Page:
Before returning to Canada, I dashed off a letter to Jonathan, still not remembering who he was, and mailed it. I wrote a message of hope and good wishes for the upcoming Jewish New Year.
When Jonathan received my letter, at first he too did not remember me or the summer we had spent together in Israel as teens, but he had a sense of deep soul recognition.
He had only two stamps left for the month and five letters that needed responses. Jonathan put the others aside and mailed me two envelopes, one containing a personal letter and the other information on the case.
I was back at my teaching job in Canada when Jonathan's letters arrived and rocked me back. This time it was my turn to experience total soul identification! The rest is history. We reunited, married and have been together ever since.
What jolted my memory and brought this story back to mind are the recent headlines about Lior Tubal and Ronen Karmani.
The boys are back in the news again now, all these years later.
According to reports, the Netanyahu government has decided to free the murderers of Tubal and Karmani, who are serving four life sentences.
More than two decades after their brutal murder, the boys are now mocked in their graves by a government which pledged to honor their deaths. Their lives, abruptly cut off, are now treated with contempt and their memory dishonored as their murderers are about to jubilantly walk free.
Adding to the disgrace, their families are being forced to relive the horror and the pain all over again, knowing that their sons' murderers are going free.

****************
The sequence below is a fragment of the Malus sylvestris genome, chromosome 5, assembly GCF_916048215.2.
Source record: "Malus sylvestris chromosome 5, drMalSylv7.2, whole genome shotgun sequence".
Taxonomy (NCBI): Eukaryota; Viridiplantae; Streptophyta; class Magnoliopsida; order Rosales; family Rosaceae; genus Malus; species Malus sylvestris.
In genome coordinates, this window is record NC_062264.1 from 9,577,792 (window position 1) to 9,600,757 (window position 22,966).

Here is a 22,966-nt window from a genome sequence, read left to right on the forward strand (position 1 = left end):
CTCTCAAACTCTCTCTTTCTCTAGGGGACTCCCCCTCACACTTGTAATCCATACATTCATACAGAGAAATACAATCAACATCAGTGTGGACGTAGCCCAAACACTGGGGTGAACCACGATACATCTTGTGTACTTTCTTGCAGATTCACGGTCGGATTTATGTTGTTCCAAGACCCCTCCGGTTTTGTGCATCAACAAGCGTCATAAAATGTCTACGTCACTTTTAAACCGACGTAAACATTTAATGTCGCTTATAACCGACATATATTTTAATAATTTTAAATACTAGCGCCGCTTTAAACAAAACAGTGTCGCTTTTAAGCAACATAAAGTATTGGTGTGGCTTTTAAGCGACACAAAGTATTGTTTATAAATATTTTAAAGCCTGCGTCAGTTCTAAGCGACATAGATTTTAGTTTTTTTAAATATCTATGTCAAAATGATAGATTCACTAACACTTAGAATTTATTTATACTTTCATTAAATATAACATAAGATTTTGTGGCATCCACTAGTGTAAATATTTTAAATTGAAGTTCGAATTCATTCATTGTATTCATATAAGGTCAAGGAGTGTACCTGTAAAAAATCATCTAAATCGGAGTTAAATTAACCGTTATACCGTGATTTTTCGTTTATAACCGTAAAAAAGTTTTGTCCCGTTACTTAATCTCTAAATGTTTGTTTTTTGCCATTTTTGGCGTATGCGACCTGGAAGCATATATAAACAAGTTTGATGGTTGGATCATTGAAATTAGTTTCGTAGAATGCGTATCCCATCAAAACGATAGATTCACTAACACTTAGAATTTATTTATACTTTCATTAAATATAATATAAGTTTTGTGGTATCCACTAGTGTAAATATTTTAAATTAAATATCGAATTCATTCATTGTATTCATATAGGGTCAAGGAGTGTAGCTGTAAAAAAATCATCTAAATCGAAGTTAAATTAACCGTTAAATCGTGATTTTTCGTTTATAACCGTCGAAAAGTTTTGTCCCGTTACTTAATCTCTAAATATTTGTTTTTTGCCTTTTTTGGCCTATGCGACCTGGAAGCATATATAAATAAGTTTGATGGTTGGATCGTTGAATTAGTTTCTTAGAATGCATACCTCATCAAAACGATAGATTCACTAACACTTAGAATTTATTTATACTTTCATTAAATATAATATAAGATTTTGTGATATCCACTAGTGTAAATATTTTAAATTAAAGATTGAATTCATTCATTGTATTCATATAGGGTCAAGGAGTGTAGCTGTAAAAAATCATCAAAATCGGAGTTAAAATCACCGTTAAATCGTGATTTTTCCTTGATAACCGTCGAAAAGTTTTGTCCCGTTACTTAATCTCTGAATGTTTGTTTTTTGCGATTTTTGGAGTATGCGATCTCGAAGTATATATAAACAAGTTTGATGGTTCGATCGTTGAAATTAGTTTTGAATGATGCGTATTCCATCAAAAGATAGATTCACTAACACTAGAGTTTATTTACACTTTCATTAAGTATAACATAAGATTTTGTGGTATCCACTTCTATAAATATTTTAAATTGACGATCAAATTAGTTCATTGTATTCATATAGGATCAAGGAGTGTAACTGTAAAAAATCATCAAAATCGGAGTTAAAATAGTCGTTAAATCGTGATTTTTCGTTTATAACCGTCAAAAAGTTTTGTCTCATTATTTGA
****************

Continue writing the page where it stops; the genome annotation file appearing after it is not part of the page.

In a recent video, Ronen Karmani's parents expressed their heartbreak and dismay.
"The same men who killed Ronen and Lior in cold blood, murdered two other men as well," Ronen's father, Eliyahu, notes, "and they were supposed to serve four life terms. Nowhere else on earth do you see this, that a person who got four life sentences plus 20 years is released before completing a single life sentence. Why? Based on what?"
"They murdered two helpless children, who fought, who tried to fight them off," Ronen's mother, Mazal added. "They bound them, tied their hands and feet and gagged them, and dragged them to the valley, and stabbed them 15, 20 times. They beat them. We found them... we found their bodies bloated in the sun."
How is it that 23 years after the murder of Lior Tubal and Ronen Karmani and after the senseless and brutal murders of countless other victims of Arab terror Israel has failed to learn the simplest, most elemental lessons of self-respect and national honor.
How is it that the State of Israel is the only country in the world that repeatedly, routinely dishonors its own citizens as it releases their murderers, unrepentant terrorists, en masse?
How is it that Jewish blood has become so cheap?
The author is the wife of Jonathan Pollard, who is serving his 28th year of an unprecedented life sentence in America for his activities on behalf of Israel.
Article courtesy of Yehudit Katsover and Nadia Matar
Women For Israel's Tomorrow (Women in Green)
POB 7352, Jerusalem 91072, Israel